A seven year recap examining if the C-Tier scene is crumbling.

20:00, 04 Jan 2021

When Counter-Strike: Global Offensive (CS:GO) began to grow during the mid-2000s, so did its C-Tier competitive scene. Tournament organisers such as ESEA and FACEIT were on track to hosting some of the biggest events at the time. Household teams, including Grayhound Gaming, Denial Esports, and Windigo Gaming used to dominate C-Tier matchups back in the day. Eventually, a group of hotshot teams began funding these amateur rosters rather than paying for S-Tier lineups. These investments ranged between five and ten thousand dollars, which was a lot cheaper compared to tier one teams. With the rise of COVID-19, investors worldwide began finding holes in their wallets with the destruction of online events.

HOW IT ALL STARTED 

ESEA is broken up into a wide variety of sectors but is mostly known for its Premier Division. The three major competitors throughout these events were Europe, North America, and Oceania. Below the Premier League is the Main Division which is mostly made up of smaller independent teams. The C-Tier scene went from being known for pickup teams to fully funded rosters, a transition like this helped grow the competitive community. Players were finally earning opportunities to sign contracts outside of the top bidders; no longer did they have to depend on million-dollar orgs to work in the esports industry.

The original C-Tier scene dates back all the way to 2001, most importantly CS:GO events started to open up around April of 2012. One of the most well-known tournaments at the time was the Copenhagen Games; an event made up of teams which have currently moved on to S-Tier tournaments. Some big names at the event included SK Gaming and mousesports. This particular tournament was extremely small based on its prize pool of a whopping one thousand dollars. At the time, it wasn’t about the money but instead, a chance to become a founder of competitive CS:GO

NINJAS IN PYJAMAS AND CLOUD9 

After four months of players moving back and forth between Counter-Strike and CS:GO, an online event known as 4PLAYERS opened up. Once again, the event was a competition for around a thousand dollars, but money wasn’t the real prize. Besides a handful of unknown teams, Ninjas in Pyjamas showed up with a first-place finish. The rest of the teams were completely squashed by NiP, including a game that ended sixteen to one. North America capped off the year with the Complexity 10 Year Anniversary tournament. Fan favourites iBUYPOWER ended up taking home the six thousand dollar prize before moving onto their match-fixing scandal.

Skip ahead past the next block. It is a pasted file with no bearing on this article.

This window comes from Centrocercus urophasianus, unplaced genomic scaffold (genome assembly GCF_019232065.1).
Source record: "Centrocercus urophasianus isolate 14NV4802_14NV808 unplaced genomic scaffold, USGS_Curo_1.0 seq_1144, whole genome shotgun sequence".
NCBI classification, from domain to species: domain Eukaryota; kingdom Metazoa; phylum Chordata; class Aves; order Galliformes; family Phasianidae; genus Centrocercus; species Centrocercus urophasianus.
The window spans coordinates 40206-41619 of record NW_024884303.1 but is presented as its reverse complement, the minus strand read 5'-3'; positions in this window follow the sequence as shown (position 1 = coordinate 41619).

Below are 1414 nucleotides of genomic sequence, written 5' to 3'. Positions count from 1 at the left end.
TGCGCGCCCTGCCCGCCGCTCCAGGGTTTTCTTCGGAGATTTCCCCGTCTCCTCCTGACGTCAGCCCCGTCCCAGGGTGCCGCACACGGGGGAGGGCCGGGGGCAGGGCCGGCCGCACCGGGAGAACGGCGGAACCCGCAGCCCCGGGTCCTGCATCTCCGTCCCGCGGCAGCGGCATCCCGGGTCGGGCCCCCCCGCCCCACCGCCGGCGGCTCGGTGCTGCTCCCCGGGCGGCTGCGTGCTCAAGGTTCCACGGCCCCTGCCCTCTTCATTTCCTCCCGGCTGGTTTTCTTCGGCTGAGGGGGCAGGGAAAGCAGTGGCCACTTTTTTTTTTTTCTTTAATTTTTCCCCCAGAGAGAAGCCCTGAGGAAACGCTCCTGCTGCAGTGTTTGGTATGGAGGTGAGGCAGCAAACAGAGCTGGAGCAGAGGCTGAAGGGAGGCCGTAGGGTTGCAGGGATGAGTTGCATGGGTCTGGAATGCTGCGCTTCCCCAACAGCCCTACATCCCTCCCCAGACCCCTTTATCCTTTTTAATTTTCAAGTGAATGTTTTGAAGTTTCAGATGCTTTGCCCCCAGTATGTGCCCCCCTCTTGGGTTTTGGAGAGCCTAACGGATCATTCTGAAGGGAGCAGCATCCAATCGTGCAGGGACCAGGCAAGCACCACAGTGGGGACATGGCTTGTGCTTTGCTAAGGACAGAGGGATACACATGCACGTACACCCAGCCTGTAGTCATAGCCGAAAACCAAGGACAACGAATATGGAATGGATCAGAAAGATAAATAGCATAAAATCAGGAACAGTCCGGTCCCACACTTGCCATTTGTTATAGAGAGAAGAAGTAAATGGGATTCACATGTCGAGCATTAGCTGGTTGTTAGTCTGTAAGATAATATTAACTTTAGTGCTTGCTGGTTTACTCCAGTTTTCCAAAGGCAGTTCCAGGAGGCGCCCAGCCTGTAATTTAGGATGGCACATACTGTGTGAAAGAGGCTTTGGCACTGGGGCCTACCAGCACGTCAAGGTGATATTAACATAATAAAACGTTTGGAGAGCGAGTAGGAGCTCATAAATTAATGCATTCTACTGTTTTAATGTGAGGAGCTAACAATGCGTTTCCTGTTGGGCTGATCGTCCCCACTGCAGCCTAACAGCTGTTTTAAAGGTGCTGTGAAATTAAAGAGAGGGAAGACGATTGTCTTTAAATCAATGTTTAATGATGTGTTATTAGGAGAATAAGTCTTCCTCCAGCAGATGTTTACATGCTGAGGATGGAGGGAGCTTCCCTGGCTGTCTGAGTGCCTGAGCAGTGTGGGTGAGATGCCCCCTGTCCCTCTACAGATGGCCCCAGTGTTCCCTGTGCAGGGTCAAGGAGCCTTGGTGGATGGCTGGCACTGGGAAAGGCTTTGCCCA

During their debut year, Cloud9 earned a spot at GLX Universe. An event which was created by tournament organisers CEVO and GXL. The best of three playoffs also included Denial Esports, mouseSpaz, and iBUYPOWER. Jacob "FugLy" Medina who is still a dominant figure in the C-Tier scene played alongside Denial Esports during GLX Universe. Before earning their Major in 2018, Cloud 9 placed first at GLX Universe, earning just under two thousand dollars. That tournament alone is a huge archive for both C-Tier events and Cloud9.

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DENIAL ESPORTS 

In 2015, C-Tier events grew by nearly fifty-percent while smaller teams wanted to compete. Most of the top dog orgs moved on to bigger events while a list of amateur teams began to prove themselves. Denial Esports had just finished their successful 2014 season and were looking to stick with C-Tier events. While other teams started to move away from smaller stadiums, Denial Esports made a rather comfortable choice. This specific situation led to the disruption of the C-Tier division as a whole. Whenever teams were expected to move up the ranks, they chose to play within much smaller events.  

AN UNEXPECTED TWIST 

After almost seven years of C-Tier events, the competitive scene finally peaked. The three main teams that changed the game included Triumph, Chaos Esports Club, and the New England Whalers. All of these teams made the best out of competing during COVID-19, and they made it work for the most part. All three teams ended up winning some of the biggest ESEA Cash Cups before the NE Whalers, and Chaos EC shut down for good. Triumph received funding to compete at a higher level while the other two rosters were left completely stranded. Sponsors started to cut back while a majority of their profits weakened during the worldwide pandemic.  

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With everything that has happened from breakout rosters to a lack of funding, the C-Tier sector was put into a sticky situation. Not only are they now having troubles finding top tier sponsors, but they’re also losing major clients. Both the NE Whalers and Chaos EC were teams that viewers loved watching. All of the revenue came from ads, sponsors, and investors which these tournaments no longer have. It’s now up to ESEA and FACEIT to pump out programs and secure funding for future events. This won’t be easy, but nobody ever expected a massive decline in earnings from the competitive community. 
 

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Images via ESEA | Denial Esports 

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